As one of the founders of the International Society of Cryptozoology (ISC) in 1982, LeBlond also became a co-founder of the British Columbia Scientific Cryptozoology Club (B.C.S.C.C.). Founded in 1989 by writer James A. Clark, ocean scientist Dr. Paul LeBlond and journalist John Kirk III, the B.C.S.C.C. held its first meeting in May 1989. It is also a little known fact that the word “cryptid,” which is widely-used to describe cryptozoological animals, was actually coined by long-time BCSCC Member John Wall of Manitoba, Canada (who did so via a letter to the editor of the Summer 1983 issue of the ISC Newsletter (vol. 2, no. 2, p. 10). Coauthor and friend of LeBlond’s, John Kirk is the current president of the B.C.S.C.C.
LeBlond was an active member of the B.C.S.C.C., submitting reports and thoughts to their files as his time and health allowed.
LeBlond was an emeritus professor at the University of British Columbia, a fellow of the Royal Society of Canada, a fellow of the Canadian Meteorological and Oceanographic Society, and a foreign member of the Academy of Natural Sciences of the Russian Federation. LeBlond was the author of technical scientific studies, a book on wave research, and two books on Cadborosaurus. Also LeBlond translated French books on Asian Wild Men/Sasquatch/Bigfoot, and of Heuvelmans’ book on Homo pongoides (the so-called Minnesota Iceman). The Heuvelmans’ translated book was a direct result of his collaboration work with International Cryptozoology Museum Board Member Patrick Huyghe, the publisher of Anomalist Books.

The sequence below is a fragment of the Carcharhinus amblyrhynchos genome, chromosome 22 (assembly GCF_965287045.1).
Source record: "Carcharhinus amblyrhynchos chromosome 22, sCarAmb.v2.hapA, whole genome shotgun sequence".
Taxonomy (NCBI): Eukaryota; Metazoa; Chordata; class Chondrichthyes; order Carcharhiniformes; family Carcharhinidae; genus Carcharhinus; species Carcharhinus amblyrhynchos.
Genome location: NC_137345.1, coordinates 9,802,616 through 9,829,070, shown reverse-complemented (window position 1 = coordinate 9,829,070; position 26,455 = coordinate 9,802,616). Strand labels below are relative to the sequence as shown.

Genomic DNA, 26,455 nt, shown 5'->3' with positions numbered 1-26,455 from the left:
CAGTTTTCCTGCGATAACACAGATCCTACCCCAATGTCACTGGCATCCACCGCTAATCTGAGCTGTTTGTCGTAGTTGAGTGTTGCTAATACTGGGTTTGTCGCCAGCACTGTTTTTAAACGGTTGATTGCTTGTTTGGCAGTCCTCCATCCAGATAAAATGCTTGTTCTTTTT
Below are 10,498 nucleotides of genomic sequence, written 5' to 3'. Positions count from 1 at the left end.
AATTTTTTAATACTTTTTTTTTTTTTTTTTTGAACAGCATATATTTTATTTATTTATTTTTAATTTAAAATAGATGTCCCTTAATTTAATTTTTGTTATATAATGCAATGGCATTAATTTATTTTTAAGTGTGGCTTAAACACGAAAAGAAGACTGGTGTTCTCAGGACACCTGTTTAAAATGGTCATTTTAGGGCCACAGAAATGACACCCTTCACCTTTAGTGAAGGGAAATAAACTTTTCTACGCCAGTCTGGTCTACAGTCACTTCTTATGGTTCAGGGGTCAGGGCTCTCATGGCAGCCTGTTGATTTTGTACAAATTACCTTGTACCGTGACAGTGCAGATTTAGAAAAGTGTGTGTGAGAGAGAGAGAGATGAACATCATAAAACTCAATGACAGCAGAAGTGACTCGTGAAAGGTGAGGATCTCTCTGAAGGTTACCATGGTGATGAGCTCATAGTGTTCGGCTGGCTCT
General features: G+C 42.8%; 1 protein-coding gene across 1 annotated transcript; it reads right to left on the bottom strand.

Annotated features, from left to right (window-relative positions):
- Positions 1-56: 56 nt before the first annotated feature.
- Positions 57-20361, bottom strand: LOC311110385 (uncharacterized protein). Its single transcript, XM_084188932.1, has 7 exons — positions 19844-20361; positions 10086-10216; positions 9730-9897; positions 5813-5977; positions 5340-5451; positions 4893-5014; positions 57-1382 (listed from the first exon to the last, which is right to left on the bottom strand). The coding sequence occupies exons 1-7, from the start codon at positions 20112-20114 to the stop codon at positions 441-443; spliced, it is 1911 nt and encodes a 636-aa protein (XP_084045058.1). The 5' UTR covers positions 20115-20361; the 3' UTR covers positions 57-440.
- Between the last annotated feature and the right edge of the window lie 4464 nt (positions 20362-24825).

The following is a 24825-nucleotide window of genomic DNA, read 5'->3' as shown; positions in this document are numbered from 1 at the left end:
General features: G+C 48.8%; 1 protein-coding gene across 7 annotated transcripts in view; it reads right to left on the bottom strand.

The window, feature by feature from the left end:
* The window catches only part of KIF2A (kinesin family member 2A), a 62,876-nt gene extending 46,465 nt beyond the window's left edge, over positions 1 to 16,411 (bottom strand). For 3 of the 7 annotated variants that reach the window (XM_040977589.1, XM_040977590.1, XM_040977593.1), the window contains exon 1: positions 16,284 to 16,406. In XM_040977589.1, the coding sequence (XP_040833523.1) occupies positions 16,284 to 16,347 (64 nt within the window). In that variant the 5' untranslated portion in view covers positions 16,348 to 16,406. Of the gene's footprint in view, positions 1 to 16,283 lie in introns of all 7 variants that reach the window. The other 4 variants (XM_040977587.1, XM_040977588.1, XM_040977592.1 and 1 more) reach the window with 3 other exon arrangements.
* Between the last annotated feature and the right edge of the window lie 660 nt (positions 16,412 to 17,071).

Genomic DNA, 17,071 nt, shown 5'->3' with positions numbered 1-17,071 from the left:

As the translator of several works, LeBlond is especially remembered for works he made available in English from Bernard Heuvelmans, Boris Porshnev, and Jean-Paul Debenat (see, for example here).
Dr. Paul LeBlond was the first president of the International Cryptozoology Society (ICS), founded by the Board of Directors and Executive Director of the International Cryptozoology Museum (ICM) in 2016. He spoke at two of the international ICS conferences (2016 and 2017), before he became too ill to travel.
When asked by Matt Bille, in 2016, of how the ICS would be different from the British Columbia Society of Cryptozoology Club, LeBlond answered: “I remember that when I launched the BC Club in 1989, I did so because I did not think that the ISC was serving the needs of the local BC cryptozoologists: too French, too academic, not field oriented. There is clearly a place for an International Society, with solid scientific standards, working in collaboration with local groups (e.g. the BCSCC and similar groups) who meet more frequently, have specific interests, conduct field work and organise casual meetings.”
LeBlond received the ICS/ICM’s Cryptozoologist Lifetime Achievement Award for 2020.
Doing fieldwork researching Ogopogos, Loch Ness Monsters, Champs, and Caddys, lecturing on cryptozoology, and appearing in documentaries, Paul LeBlond pursued his lifelong passion for mystery creatures of the waters of the world.
Dr. LeBlond’s filmography included these credits: